Memory care is an assisted living facility, skilled nursing facility, long-term care community, or nursing home which provides 24-hour care in special care units, sometimes referred to as memory care units. They offer levels of care that support Dementia patients with specialized care, services that are tailored to their level of cognition, and support with personal care needs, medical care needs, and nursing care around the clock.

Memory care has staff members, trained caretakers, and medical professionals to meet the level of care required for individuals with Dementia or Alzheimer's. These assisted living communities are programs, benefits, and health routines that are suited to the interests and abilities of a Dementia patient.

Affording Assisted Living or Memory Care

The cost of memory care is similar to nursing home care costs. According to a study, the median monthly cost of nursing home care in the US is over $9,000 per month. However, Medicare can help cover the cost of assisted living and memory care. Though Medicare does not cover the cost of long-term care, it can help cover the cost of skilled nursing care and some home health care services.

Starting to save early is also an option for some people who need to pay for long-term care. It's never too early to be prepared to care for a loved one.

Long-term Care Insurance

Long-term care insurance is a type of insurance that can help cover the costs of long-term care. This type of insurance is typically purchased by people who are age 55 or older. Long-term care insurance can help cover the costs of nursing home care, home health care, and other long-term memory care assisted living. Long-term care insurance can be a good option for people with Dementia because it can help cover the cost of residential care.

If you're considering long-term care insurance, it's important to understand the policy and what it covers. Long-term care insurance policies can vary, so it's important to read the fine print and understand what is covered. Some policies may cover nursing home care, while others may only cover home specialized care.
Long-term care insurance policies can be expensive, so be sure to shop around and compare rates. Take note of the cost of premiums when you're comparing rates.

Making the Move: Assisted Living or Memory Care

You might be wondering which route is best to take for your loved one. The decision to move into a long-term care facility such as memory care, a nursing home, or assisted living community looks different from having your senior at home. Here are some things to keep in mind when making this difficult decision.

The first thing you'll want to consider is the level of care your loved one needs. If they are still relatively independent, but beginning to show signs of forgetfulness, assisted living might be a good option. On the other hand, if they require more assistance with activities of daily living such as bathing, dressing, and eating, nursing home or memory care unit might be more appropriate.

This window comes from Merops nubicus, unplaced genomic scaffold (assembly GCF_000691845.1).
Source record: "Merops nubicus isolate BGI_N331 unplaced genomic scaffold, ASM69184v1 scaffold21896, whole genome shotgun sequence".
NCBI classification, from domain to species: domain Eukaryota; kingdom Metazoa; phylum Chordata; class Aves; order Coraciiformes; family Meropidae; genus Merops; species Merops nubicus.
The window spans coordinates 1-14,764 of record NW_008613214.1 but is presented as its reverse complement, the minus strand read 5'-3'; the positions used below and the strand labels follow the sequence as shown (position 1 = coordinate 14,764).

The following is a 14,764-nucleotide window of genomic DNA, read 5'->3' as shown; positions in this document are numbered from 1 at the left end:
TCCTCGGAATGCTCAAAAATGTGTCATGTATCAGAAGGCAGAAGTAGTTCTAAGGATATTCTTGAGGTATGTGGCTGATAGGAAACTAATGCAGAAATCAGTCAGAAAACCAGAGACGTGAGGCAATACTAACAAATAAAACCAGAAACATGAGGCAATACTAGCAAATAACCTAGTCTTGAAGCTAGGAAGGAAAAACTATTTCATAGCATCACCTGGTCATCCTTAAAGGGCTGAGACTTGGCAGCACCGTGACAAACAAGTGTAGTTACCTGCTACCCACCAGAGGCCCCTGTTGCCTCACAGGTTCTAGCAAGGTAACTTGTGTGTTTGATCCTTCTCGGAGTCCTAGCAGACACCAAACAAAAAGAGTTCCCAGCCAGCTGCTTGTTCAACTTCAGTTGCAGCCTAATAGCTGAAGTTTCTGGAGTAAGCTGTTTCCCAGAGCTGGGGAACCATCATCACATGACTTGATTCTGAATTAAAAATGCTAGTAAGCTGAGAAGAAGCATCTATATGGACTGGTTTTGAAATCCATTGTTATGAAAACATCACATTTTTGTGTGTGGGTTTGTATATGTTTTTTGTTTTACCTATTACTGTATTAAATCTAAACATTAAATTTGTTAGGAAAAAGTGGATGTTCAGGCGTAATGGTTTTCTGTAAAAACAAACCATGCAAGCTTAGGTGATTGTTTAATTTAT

Another important factor to consider is the cost of care. Assisted living communities can range in price from $2,000 to $5,000 per month, while nursing homes can cost upwards of $7,000 per month. It's important to have a budget in mind and to research the cost of care in your area before making a decision.

If you're considering a nursing home or memory care unit, you'll also want to look into the quality of care these facilities provide. Make sure to tour the facility and speak with staff members before making a decision.

Additionally, retirement communities and senior housing are not equipped with care options, medical care, supervision, daily assistance, or related continuing care. Always be sure to do your research on your options as you search for nursing homes, assisted living communities, and long-term care facilities. Be prepared with the questions to ask and make an informed decision that both benefits the resident and their family.


Now that you have a basic understanding of Dementia, as well as the many misconceptions about Dementia, we hope this will help you in your search for assisted living and care for your loved one. Making the decision to move your senior into a long-term care facility is never easy. However, by considering the level of care they need, the cost, and the quality of assisted living, you are sure to make the best decision for your loved one's needs.


Does mild cognitive impairment lead to dementia?

A person will forget about conversations that had taken place and information that was provided, such as scheduled events or appointments. A person with mild cognitive impairment (MCI) may end up developing dementia while others may not. MCI can be the early stages of neurodegenerative diseases causing dementia, including Alzheimer's.

Does medicare cover assisted living for dementia?

Medicare does not cover dementia care in assisted living. Most residents pay out of pocket or have previously purchased a Long Term Care insurance policy specifically for assisted living expenses. People with limited financial resources may qualify for Medicaid, a federal and state program.

Does isolation have an effect on a senior's mental health?

Basically, isolation causes loneliness which feeds diseases. Loneliness can increase inflammation and buildup of disease in the arteries. This can fuel cancer cells and the development of Alzheimer’s disease.